The future of features

The travel industry is very fond of the word feature. Every restaurant and bar, every weightlifting room and sauna in any of the Caribbean resorts is a feature, and the travel planner's small print will inevitably say, “No refunds for unused features.” Of course, we will usually go to the trouble of selecting our destination according to the sort of activity we want to get involved in: I'm not about to go to a golf resort for a vacation, for example.

But there are many places where we cannot select the product to suit our involvement. Just look at the word-processing application that I have open at this very minute. Generally speaking I want to open a new document, start typing, save the document and close the application. Several times a week my needs get more complicated because I have to put other people's work into a format that I can use, but that generally only requires a couple of keyboard actions that I have managed to learn. How many other features in that application will I never need? Thousands, I suspect.

Yes, I can hear you saying that someone out there — a more advanced user than myself, no doubt — will be using features that I would never know existed. But why should I be paying for a product that does far more than I am capable, or desirous, of using? The additional product development time and effort was at my cost, but not for my benefit.

There are similar parallels that can be drawn: I live in a city that is quite small, but we are fortunate to have a fully equipped hospital and a total of about 10 physicians. Apart from the city population there is a fairly large catchment area to draw patients from and we are fortunate to have a major tourist attraction in the form of a couple of dozen miles of 500 foot high sand dunes. Every summer they are filled with three- and four-wheel all-terrain vehicles. The combination of sharp fall-offs, lack of visibility over hills, inexperience, speed and alcohol keep our two ambulances quite busy. Unfortunately, more and more, these idiots are uninsured. They get treated, x-rayed, bound and patched up, stitched, etc., but people like me are carrying more and more of the costs.

There are also many parallels in our industry. Look at the products you use every day and think about the features that you don't use — but that you paid for. And think how the selling of those products is often based on the features you never end up wanting.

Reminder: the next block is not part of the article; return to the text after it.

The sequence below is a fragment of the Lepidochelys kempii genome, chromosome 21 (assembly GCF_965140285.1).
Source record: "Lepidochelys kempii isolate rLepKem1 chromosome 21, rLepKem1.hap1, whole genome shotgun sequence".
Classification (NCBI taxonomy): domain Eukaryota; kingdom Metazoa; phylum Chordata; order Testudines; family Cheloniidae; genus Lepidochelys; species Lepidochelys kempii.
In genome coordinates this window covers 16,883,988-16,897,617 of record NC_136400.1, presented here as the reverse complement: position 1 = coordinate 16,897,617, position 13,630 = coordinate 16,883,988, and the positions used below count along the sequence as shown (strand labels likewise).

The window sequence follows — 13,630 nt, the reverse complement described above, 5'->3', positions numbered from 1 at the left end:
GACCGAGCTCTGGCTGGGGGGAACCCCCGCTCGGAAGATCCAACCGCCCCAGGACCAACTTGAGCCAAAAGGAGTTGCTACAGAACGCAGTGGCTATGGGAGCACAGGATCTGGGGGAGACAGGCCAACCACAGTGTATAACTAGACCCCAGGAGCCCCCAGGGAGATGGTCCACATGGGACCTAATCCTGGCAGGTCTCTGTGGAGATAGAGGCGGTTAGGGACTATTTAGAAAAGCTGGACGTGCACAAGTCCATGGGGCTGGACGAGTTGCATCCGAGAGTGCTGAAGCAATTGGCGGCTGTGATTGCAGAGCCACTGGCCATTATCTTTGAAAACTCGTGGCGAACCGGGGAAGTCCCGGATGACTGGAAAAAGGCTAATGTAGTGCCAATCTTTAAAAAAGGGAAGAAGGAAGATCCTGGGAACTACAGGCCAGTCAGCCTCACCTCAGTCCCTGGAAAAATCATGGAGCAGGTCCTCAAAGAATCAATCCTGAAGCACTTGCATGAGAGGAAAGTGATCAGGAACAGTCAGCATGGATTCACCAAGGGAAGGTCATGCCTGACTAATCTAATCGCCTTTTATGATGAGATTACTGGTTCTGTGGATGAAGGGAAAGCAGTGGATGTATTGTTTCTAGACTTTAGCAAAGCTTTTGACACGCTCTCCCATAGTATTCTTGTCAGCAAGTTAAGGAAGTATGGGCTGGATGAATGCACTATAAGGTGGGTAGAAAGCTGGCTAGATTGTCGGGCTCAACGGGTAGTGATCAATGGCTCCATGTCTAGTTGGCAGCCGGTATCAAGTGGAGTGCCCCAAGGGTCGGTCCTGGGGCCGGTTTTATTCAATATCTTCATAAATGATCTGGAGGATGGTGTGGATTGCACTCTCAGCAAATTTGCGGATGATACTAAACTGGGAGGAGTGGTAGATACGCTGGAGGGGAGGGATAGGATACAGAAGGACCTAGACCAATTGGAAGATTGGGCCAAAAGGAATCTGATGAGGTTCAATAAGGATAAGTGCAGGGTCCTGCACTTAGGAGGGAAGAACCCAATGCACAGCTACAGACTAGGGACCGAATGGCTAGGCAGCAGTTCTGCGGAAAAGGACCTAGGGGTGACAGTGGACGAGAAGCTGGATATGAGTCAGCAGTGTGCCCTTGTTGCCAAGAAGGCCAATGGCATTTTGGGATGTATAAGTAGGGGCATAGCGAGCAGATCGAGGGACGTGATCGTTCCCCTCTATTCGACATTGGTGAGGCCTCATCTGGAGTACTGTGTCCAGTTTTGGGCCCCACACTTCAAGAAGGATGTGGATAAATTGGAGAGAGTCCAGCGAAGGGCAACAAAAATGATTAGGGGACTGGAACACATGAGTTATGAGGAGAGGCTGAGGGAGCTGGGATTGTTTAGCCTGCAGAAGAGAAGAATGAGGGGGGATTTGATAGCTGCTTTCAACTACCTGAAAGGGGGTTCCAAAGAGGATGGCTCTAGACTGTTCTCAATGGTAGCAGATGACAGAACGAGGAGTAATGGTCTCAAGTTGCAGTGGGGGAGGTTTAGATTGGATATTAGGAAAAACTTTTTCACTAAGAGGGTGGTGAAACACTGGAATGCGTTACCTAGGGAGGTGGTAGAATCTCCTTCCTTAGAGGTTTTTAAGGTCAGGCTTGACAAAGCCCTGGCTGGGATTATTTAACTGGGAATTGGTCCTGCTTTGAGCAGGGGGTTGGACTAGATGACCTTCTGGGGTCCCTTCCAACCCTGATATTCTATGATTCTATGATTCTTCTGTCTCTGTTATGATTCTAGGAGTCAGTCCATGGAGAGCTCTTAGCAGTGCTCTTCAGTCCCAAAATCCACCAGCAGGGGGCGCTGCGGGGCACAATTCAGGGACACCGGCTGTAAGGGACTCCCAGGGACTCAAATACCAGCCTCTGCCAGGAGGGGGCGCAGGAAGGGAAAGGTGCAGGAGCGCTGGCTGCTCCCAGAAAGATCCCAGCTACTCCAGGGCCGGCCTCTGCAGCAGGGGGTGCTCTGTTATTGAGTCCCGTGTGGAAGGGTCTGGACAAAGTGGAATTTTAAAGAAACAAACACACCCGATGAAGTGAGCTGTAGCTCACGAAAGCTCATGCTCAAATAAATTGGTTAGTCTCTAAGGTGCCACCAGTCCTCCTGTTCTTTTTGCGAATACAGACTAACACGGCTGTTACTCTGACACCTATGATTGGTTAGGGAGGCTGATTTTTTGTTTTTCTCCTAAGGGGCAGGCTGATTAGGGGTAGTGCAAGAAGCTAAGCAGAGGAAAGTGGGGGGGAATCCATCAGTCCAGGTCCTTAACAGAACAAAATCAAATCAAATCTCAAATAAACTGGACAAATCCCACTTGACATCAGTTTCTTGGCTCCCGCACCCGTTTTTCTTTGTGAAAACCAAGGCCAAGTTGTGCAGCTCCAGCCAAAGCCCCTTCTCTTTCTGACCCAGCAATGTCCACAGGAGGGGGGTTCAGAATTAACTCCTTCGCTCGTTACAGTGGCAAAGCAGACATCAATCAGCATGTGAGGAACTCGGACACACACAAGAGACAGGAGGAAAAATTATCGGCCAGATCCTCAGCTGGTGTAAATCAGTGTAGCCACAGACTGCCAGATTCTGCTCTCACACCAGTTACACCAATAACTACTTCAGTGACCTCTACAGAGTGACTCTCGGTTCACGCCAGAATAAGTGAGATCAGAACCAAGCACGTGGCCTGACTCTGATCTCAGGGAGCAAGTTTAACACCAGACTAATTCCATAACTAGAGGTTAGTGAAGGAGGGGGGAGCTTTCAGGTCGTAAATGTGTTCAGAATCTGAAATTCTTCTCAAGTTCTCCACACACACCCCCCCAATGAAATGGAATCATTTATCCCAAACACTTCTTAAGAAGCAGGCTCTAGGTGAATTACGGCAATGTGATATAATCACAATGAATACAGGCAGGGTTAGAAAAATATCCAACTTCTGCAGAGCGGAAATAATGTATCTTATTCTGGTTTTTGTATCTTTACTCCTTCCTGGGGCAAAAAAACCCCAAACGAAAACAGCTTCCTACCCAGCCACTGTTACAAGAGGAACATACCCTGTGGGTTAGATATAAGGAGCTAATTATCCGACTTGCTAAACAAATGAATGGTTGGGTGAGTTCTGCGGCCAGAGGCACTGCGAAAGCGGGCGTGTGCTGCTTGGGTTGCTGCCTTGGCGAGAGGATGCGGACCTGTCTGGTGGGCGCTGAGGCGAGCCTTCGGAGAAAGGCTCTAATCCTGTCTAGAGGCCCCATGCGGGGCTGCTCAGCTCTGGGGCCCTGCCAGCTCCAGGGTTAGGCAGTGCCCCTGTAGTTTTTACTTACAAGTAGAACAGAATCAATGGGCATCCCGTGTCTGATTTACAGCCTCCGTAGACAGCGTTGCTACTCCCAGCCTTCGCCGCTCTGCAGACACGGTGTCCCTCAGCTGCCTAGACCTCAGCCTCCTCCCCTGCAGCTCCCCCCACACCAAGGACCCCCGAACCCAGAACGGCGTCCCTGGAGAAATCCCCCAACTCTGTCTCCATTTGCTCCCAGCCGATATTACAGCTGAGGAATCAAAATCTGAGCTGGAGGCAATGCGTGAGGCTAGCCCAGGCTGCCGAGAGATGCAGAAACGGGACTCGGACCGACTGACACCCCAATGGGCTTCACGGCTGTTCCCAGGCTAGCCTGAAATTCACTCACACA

I'm as guilty as anyone else in approaching a sale that way, but we all know that the majority of products are set up for use in a particular arena and that's the way they stay. The reason those products influence us is because the engineer in us keeps escaping the bottle and going out of control. If we thought more about the operators of the equipment, we would demand simpler, cheaper equipment with far fewer features.

When you look at the rows of monitors in a control room, how many of them — in most applications — are working on different line standards, or different composite or baseband standards? When did you last see an operator look at anything but a vector display on a vectorscope? Or a two-line (or two-frame) display on a waveform monitor? Have you ever seen an operator use cursors on a waveform monitor to measure voltages? Probably not, but as engineers we look at products that do more than just give us a simple display. There is some kind of precise measurement instinct in us that is difficult to squash.

There certainly are reasons to look at equipment that may be easily switchable to DTV formats in the near future, but only if it is really in the “near” future for you. If you are two or more years away from such changeovers, you're probably over-paying for the flexibility you think you are getting.

Bigger things attract humans. The number of SUVs on the roads is a testament to how consumers can be fooled by size. What percentage of those vehicles ever leave a public road is imponderable, but small. What percentage of 4×4 trucks ever leave the road either? These are features we have no real need for, but people are paying for them every day.

If I ever get a four-wheel drive vehicle to go up the logging roads to my transmitter sites — instead of the slow climbs on foot — it will be a well-used, beat-up thing that I will be ashamed to leave parked in my driveway. But it will have the feature I most need. And its acquisition will allow me to have more pennies to spend on the features offered in that thatched resort in the Grand Caymans.

Paul McGoldrick is an industry consultant based on the West Coast.

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